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Guns seized by police melted down

Roughly 2,000 firearms have been melted down in a blazing furnace as part of an effort designed to combat gun trafficking and corruption in Jamaica while reducing violent crime.

Police, government and UN officials destroyed pistols and revolvers by pitching them into a kiln glowing bright orange at a cement factory in the capital of Kingston.

Most of the guns were decommissioned or seized in police operations over the years.

National Security Minister Peter Bunting, who has been in office for just over a month, said the destruction of the weapons is an important first step toward managing the sizeable stockpiles of guns in Jamaica and reducing the risk of theft.

"The removal will help to reduce the risks of these weapons being possibly diverted back into the illicit trade," Mr Bunting said at the Jamaica Constabulary Force armoury.

William Godnick, a co-ordinator with the UN Regional Centre for Peace Disarmament and Development in Latin America and the Caribbean, said the destruction of the guns "is the beginning of a long process in which we hope to destroy a much larger quantity".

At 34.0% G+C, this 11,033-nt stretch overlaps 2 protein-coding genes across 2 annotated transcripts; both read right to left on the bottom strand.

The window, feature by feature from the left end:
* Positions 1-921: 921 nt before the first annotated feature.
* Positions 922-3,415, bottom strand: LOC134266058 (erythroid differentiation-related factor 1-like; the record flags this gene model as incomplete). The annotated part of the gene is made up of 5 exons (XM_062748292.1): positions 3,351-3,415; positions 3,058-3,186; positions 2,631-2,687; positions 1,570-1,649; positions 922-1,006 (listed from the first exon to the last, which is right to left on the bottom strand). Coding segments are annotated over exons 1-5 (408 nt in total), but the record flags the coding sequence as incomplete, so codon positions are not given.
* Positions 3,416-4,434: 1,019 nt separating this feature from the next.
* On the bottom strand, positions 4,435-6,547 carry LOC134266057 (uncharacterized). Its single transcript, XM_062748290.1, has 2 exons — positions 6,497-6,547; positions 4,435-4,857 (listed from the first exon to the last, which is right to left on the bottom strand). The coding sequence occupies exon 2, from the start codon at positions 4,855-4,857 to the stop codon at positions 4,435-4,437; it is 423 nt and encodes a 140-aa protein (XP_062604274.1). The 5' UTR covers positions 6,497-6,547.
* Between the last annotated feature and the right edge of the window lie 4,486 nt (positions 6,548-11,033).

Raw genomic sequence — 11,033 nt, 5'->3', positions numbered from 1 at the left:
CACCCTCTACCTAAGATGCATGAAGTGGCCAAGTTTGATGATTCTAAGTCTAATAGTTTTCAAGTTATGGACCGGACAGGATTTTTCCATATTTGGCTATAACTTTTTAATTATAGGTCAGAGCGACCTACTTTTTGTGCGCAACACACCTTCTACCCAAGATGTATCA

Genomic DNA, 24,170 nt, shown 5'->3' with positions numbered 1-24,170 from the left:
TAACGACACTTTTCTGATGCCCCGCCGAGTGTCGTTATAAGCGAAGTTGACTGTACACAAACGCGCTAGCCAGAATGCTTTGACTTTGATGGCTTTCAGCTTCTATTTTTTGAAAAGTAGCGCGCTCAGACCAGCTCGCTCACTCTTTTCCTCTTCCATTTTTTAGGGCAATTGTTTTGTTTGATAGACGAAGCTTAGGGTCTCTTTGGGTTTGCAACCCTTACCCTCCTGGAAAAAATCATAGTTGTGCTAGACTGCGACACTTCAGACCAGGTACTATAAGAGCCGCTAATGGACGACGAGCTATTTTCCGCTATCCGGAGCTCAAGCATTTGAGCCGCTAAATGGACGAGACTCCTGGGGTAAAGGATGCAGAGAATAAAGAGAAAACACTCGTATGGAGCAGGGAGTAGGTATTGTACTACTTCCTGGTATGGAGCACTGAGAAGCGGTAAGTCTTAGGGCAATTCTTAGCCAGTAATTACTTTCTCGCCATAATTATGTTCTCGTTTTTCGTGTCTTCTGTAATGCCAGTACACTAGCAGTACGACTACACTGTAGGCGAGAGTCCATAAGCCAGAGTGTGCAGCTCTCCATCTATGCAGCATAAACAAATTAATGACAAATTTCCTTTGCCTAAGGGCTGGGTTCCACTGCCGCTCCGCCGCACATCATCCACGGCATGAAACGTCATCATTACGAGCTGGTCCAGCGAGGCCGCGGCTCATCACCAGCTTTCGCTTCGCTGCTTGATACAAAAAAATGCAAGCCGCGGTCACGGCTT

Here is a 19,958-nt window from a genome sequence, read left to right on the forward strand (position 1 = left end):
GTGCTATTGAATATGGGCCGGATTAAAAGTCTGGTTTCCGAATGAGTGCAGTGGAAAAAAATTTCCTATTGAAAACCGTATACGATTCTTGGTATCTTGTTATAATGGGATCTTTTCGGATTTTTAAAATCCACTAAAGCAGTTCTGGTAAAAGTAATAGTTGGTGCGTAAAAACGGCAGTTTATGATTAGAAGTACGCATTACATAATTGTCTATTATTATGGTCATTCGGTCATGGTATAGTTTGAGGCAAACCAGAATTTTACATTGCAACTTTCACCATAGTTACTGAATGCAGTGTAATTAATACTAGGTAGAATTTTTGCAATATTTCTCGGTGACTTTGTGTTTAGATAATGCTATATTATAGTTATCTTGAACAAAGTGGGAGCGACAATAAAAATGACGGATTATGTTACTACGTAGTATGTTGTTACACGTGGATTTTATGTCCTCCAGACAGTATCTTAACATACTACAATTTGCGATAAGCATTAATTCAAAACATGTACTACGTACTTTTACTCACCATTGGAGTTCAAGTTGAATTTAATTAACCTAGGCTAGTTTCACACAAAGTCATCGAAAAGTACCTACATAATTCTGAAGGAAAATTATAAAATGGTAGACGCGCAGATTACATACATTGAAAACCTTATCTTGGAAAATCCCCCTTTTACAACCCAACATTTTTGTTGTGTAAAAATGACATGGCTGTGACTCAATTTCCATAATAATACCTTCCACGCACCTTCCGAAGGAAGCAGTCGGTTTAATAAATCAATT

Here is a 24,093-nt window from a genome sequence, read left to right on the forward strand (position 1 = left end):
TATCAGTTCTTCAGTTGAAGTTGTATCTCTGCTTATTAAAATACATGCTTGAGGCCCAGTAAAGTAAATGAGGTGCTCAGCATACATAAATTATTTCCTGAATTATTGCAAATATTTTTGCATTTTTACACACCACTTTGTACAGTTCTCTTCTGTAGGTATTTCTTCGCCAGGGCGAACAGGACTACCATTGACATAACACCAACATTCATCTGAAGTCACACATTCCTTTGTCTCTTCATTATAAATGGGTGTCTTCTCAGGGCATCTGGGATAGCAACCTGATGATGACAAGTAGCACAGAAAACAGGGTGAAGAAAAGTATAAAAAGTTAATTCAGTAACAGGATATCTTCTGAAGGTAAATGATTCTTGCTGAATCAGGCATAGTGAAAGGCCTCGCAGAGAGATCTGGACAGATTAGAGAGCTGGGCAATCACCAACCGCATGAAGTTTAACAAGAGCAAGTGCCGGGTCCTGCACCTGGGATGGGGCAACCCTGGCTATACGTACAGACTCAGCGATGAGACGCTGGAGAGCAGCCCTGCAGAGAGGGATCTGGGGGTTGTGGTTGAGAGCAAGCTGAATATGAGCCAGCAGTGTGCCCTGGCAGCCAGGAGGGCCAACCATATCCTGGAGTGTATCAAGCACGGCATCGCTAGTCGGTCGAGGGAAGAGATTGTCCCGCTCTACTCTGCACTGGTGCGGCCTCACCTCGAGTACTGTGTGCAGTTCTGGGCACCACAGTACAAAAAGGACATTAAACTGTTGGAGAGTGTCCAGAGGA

The primary goal is "to prevent theft and loss", Mr Godnick said.

Last year, a Jamaican police sergeant was sentenced to 15 years in prison for stealing guns and bullets from the Kingston armoury. He was arrested after agents seized 18 high-powered weapons and 11,000 rounds of ammunition that were stolen for sale to criminals.

Mr Bunting, who recently announced that he hopes to develop new policies encouraging police use of non-lethal weapons such as Tasers to stem a high rate of police killings, told reporters that reducing stockpiles can also "remove temptation" from rogue officers who may plant weapons.

He said a crime spike so far in 2012 shows that advances the Caribbean country has made combating gangs and crime since 2010 are fragile. "We can't let up in our efforts to combat crime," Mr Bunting said.

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